I am developing a desktop application to create, arrange and read blocs of sounds, via a grid interface like this :

enter image description here

Each bloc of sound is of different nature and has its own panel to control its parameters (with sliders, spinners, etc). My first approach was that, when a user clicked a bloc, its parameter panel would appear in the main window, to the right of the grid, reducing the grid's width. When another bloc was clicked, the panel was replaced by the one relative to the bloc clicked.

I later realised I wanted it possible to manipulate several bloc panels at the same time, without having to constantly click on the desired bloc. So my new UI approach was to have a seperate window for each panel, and now each time a bloc is clicked, its parameter windows (there are actually several windows for a single bloc) appear in the top left of the screen. I can move them around, hide them (by clicking on the red cross, or clicking elsewhere on the grid), and when I click the bloc again they appear at the same position on the screen as I left them, which is cool.

The only problem really is that the first time a bloc is clicked, its windows appear on top of each other, in the top left corner of the screen. Before getting my head into where to show them the first time, I wanted to know if there were better UI approaches to my problem.



Two solutions I had in mind:

  • If you estimate your users will open many such param windows:
    Open the params window inline. Make the rows higher to begin with, or expand them if you need to, but have each param window beneath its block. This will keep them associated so the user is clear on what they're working on.
  • If you think just a few will be opened (let's say 3):
    You can create the association (between block and param window) with colors, or other means.
    Then you can combine the two approaches you've suggested:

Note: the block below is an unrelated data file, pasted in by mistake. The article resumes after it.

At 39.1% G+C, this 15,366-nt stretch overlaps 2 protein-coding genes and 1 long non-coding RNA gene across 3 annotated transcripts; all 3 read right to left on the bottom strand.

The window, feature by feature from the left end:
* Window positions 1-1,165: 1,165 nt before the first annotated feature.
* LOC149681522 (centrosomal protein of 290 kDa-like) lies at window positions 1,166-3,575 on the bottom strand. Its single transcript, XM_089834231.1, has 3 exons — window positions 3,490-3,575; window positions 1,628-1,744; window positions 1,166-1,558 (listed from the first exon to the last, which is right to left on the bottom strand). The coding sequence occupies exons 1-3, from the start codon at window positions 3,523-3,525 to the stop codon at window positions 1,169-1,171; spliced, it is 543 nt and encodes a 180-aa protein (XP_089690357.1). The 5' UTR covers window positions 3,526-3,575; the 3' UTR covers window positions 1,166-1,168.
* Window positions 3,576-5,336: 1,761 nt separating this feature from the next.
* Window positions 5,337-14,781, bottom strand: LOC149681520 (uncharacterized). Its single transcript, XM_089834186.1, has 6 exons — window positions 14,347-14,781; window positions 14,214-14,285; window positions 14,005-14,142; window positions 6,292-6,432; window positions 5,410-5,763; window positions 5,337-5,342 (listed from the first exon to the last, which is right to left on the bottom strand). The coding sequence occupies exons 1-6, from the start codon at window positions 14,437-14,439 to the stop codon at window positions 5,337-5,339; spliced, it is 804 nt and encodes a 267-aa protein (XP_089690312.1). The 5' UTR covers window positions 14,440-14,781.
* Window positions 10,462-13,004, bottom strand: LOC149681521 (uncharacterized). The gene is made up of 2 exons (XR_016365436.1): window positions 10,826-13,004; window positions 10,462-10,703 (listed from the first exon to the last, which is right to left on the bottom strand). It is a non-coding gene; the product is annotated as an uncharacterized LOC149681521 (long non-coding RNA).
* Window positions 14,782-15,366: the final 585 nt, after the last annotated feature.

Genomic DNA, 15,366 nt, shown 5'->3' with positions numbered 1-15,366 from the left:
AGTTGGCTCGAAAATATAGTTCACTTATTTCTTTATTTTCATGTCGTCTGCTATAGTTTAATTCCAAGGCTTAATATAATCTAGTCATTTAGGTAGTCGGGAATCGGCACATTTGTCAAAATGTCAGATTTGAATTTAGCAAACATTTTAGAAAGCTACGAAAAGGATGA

• Open a panel to the right of the main grid, but split it to several sections, each containing the info and parameters for one selected block.
    • Moreover, each of the sections (you can regard them as "docked windows") can have a pop out button (rectangle with an outward arrow to the top right) so it can float around as your second suggestion.
    • Popping out and docking panels is a well known paradigm, and I'm personally not fond of having tons of windows floating around. They tend to get in the way of the items you need to choose on the main panel.
  • I really like the idea of popping out the specific panels that user wants available all the time. I think I will follow your advices, thanks ! Jun 6 '11 at 13:03
  • +1 for docking. The panel is available when needed and clearly associated with a bloc (so no confusion about which it belongs to), but it's easy to get out of the way when not needed. Jun 7 '11 at 3:41

I strongly suspect that as your application matures you will find you want to put some very common controls on the left of the tracks.

enter image description here

Once you have controls there at all, it is very natural to access other controls that affect the audio from there too, but with the user able to choose when to have them visible.

You are also likely to find that some of your audio blocks will have 'compound' effects - for example you'll want the controls for 'risset drum' followed by the controls for 'reverb'. That argues strongly for using width rather than height, so placing the extra controls in a wide but not very tall control under the track they control is good.

We've found that screen real estate is at a premium in Audacity. So I'd offer a toggle control on the panel at the side to show/hide the additional controls, and a toggle control on that additional panel to select between appearing over the tracks below it or displacing them downwards.

  • Thanks for the advice, I think I will consider showing a small panel under/around the bloc containing the basic common controls, and its personal panel (with possibly numerous widgets) at the side of the grid. Jun 6 '11 at 13:17

By using a new window for each block, things could get out of hand really fast when editing multiple blocks. (for example when editing 5+ blocks at a time)

A solution would be to use only one settings window at a time, and when a user selects multiple blocks, make editable only the fields that are safe to edit.

For example if you have name/start/end/volume (lame example) the name field will become blank and readonly and you could multiple edit start/end/volume. Of course you could leave the name editable too and it will put the same name on all blocks.

This is similar to how editing id3 tags works in winamp/wmp, etc.

*edit: some wrong wording

  • It's a good idea, but in my case each bloc has its specific widgets to control their parameters (even pure graphics ones), and the whole list of them might get huge. Jun 6 '11 at 13:07

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